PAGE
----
“Nevertheless, in my personal view, the impugned regulations may be unconstitutional for not being proportionate, in that it seeks to prohibit smoking in ‘any eating place’ even those which are located outdoors,” he told Malay Mail.
Nizam said this is more so when the ban seems to contradict the abovementioned Regulation 21.
“That is, smokers can smoke if they are three metres away from restaurants versus what Regulation 21 actually permits — smoking in a smoking area not exceeding one-third of the area of the eating place,” he said.
Nizam cited a judgment from the Netherlands, which had initially prohibited smoking in all indoor public places but was later amended to permit a limited exception for cafes with a floor area of less than 70 square metres — after the initial ban was deemed illegal for violating the Framework Convention on Tobacco Control.
“For that reason, I think it will be interesting to follow the developments in the present challenge,” he added.
The smoking ban at all restaurants nationwide began on January 1, although the Health Ministry will not be enforcing it until July 1.
Anyone found guilty of the offence of smoking in banned areas can be fined up to RM10,000 or jailed up to two years under Regulation 11 of the Control of Tobacco Product (Amendment) Regulations 2018.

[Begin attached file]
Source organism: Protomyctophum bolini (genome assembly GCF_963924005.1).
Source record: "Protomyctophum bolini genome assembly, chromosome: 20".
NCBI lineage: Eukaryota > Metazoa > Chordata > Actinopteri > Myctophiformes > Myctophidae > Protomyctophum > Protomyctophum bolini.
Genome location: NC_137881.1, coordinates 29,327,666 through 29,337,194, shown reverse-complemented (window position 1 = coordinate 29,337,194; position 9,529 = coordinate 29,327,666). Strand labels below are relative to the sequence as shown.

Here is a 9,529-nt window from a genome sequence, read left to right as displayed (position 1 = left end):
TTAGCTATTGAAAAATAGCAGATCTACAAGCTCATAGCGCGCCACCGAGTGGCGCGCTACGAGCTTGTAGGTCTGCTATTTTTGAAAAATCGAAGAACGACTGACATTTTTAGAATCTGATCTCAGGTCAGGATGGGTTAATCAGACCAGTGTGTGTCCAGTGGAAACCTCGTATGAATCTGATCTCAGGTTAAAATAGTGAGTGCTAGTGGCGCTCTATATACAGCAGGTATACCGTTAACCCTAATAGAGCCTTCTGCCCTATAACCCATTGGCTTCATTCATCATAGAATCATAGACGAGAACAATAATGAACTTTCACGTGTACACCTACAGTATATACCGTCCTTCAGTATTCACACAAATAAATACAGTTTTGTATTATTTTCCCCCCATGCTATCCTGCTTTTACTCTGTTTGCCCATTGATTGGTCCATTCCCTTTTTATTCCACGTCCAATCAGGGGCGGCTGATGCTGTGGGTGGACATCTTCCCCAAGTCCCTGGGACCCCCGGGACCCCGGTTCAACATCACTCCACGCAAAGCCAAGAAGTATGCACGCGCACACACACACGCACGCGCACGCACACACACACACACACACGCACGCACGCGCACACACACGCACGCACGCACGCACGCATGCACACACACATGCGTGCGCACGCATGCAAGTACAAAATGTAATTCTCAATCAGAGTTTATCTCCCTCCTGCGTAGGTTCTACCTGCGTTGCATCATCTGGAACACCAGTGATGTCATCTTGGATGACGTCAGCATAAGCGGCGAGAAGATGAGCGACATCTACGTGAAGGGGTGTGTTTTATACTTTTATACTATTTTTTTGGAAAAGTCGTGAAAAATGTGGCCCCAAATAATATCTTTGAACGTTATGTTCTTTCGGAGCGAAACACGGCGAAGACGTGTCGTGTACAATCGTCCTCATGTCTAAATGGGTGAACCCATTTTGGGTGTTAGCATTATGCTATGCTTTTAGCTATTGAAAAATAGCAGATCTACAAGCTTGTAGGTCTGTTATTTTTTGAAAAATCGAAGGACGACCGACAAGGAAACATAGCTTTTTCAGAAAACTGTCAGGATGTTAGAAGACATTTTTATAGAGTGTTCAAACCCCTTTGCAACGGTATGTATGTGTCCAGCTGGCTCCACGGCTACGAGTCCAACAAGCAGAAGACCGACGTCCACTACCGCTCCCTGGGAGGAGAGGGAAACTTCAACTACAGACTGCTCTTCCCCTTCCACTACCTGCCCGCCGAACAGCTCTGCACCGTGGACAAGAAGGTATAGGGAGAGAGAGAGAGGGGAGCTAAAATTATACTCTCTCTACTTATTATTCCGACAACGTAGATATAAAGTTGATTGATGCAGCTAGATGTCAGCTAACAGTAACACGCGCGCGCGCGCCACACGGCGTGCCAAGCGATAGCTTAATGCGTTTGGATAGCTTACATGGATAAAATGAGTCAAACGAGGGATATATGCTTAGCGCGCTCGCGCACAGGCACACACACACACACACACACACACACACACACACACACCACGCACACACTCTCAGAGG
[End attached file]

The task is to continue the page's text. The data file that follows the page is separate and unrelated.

However, Deputy Health Minister Dr Lee Boon Chye said first-time offenders will only face a RM500 fine.
Premises or vehicle owners and operators who fail to display the smoking ban signage can be fined up to RM3,000 or jailed up to six months under Regulation 12 of the Control of Tobacco Product Regulations 2004.
For the offence of failing to ensure that nobody smokes and for providing smoking facilities, they can be fined up to RM5,000 or imprisoned up to one year.
A group for smokers’ rights has since filed an application for a judicial review to challenge the ban, seeking a declaration that the ban is unconstitutional as well as an injunction against the ministry from enforcing the smoking ban.
In response, Health Minister Datuk Seri Dzulkefly Ahmad said he was unfazed by the legal challenge, and expressed confidence that the courts will rule in favour of the ministry.